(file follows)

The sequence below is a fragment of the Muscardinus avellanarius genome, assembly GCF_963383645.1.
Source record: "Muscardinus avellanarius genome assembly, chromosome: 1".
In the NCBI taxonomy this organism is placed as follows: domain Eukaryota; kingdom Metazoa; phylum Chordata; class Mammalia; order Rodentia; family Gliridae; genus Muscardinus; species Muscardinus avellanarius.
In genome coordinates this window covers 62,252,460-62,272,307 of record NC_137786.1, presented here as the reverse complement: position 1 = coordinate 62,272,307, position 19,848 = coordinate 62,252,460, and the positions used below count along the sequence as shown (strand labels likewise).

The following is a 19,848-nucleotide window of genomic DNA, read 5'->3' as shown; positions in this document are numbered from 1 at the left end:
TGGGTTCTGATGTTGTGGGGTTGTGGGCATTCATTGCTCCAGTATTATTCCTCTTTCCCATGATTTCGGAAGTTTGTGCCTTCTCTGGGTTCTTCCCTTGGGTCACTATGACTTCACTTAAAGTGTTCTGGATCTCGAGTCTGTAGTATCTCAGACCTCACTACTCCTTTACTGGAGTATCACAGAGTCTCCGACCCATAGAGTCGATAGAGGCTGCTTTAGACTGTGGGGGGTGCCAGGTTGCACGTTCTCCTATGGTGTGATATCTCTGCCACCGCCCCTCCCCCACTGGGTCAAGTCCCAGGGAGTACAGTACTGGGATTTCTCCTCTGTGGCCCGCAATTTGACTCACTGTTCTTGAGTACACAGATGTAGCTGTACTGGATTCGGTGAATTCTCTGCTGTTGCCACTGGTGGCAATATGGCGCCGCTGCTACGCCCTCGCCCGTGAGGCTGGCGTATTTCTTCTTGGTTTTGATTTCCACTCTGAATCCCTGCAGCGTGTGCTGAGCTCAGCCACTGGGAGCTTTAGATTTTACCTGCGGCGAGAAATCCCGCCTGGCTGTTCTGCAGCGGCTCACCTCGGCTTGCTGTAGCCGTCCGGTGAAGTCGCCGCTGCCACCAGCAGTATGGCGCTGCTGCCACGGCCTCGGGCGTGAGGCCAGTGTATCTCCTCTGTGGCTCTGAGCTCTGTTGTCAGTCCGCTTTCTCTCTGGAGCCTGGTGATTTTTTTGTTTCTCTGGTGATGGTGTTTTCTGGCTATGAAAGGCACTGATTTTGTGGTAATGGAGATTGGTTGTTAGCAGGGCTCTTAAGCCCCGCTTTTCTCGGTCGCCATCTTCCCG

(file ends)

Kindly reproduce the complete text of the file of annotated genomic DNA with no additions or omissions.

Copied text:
The sequence below is a fragment of the Muscardinus avellanarius genome, assembly GCF_963383645.1.
Source record: "Muscardinus avellanarius genome assembly, chromosome: 1".
In the NCBI taxonomy this organism is placed as follows: domain Eukaryota; kingdom Metazoa; phylum Chordata; class Mammalia; order Rodentia; family Gliridae; genus Muscardinus; species Muscardinus avellanarius.
In genome coordinates this window covers 62,252,460-62,272,307 of record NC_137786.1, presented here as the reverse complement: position 1 = coordinate 62,272,307, position 19,848 = coordinate 62,252,460, and the positions used below count along the sequence as shown (strand labels likewise).

The following is a 19,848-nucleotide window of genomic DNA, read 5'->3' as shown; positions in this document are numbered from 1 at the left end:
TGGGTTCTGATGTTGTGGGGTTGTGGGCATTCATTGCTCCAGTATTATTCCTCTTTCCCATGATTTCGGAAGTTTGTGCCTTCTCTGGGTTCTTCCCTTGGGTCACTATGACTTCACTTAAAGTGTTCTGGATCTCGAGTCTGTAGTATCTCAGACCTCACTACTCCTTTACTGGAGTATCACAGAGTCTCCGACCCATAGAGTCGATAGAGGCTGCTTTAGACTGTGGGGGGTGCCAGGTTGCACGTTCTCCTATGGTGTGATATCTCTGCCACCGCCCCTCCCCCACTGGGTCAAGTCCCAGGGAGTACAGTACTGGGATTTCTCCTCTGTGGCCCGCAATTTGACTCACTGTTCTTGAGTACACAGATGTAGCTGTACTGGATTCGGTGAATTCTCTGCTGTTGCCACTGGTGGCAATATGGCGCCGCTGCTACGCCCTCGCCCGTGAGGCTGGCGTATTTCTTCTTGGTTTTGATTTCCACTCTGAATCCCTGCAGCGTGTGCTGAGCTCAGCCACTGGGAGCTTTAGATTTTACCTGCGGCGAGAAATCCCGCCTGGCTGTTCTGCAGCGGCTCACCTCGGCTTGCTGTAGCCGTCCGGTGAAGTCGCCGCTGCCACCAGCAGTATGGCGCTGCTGCCACGGCCTCGGGCGTGAGGCCAGTGTATCTCCTCTGTGGCTCTGAGCTCTGTTGTCAGTCCGCTTTCTCTCTGGAGCCTGGTGATTTTTTTGTTTCTCTGGTGATGGTGTTTTCTGGCTATGAAAGGCACTGATTTTGTGGTAATGGAGATTGGTTGTTAGCAGGGCTCTTAAGCCCCGCTTTTCTCGGTCGCCATCTTCCCG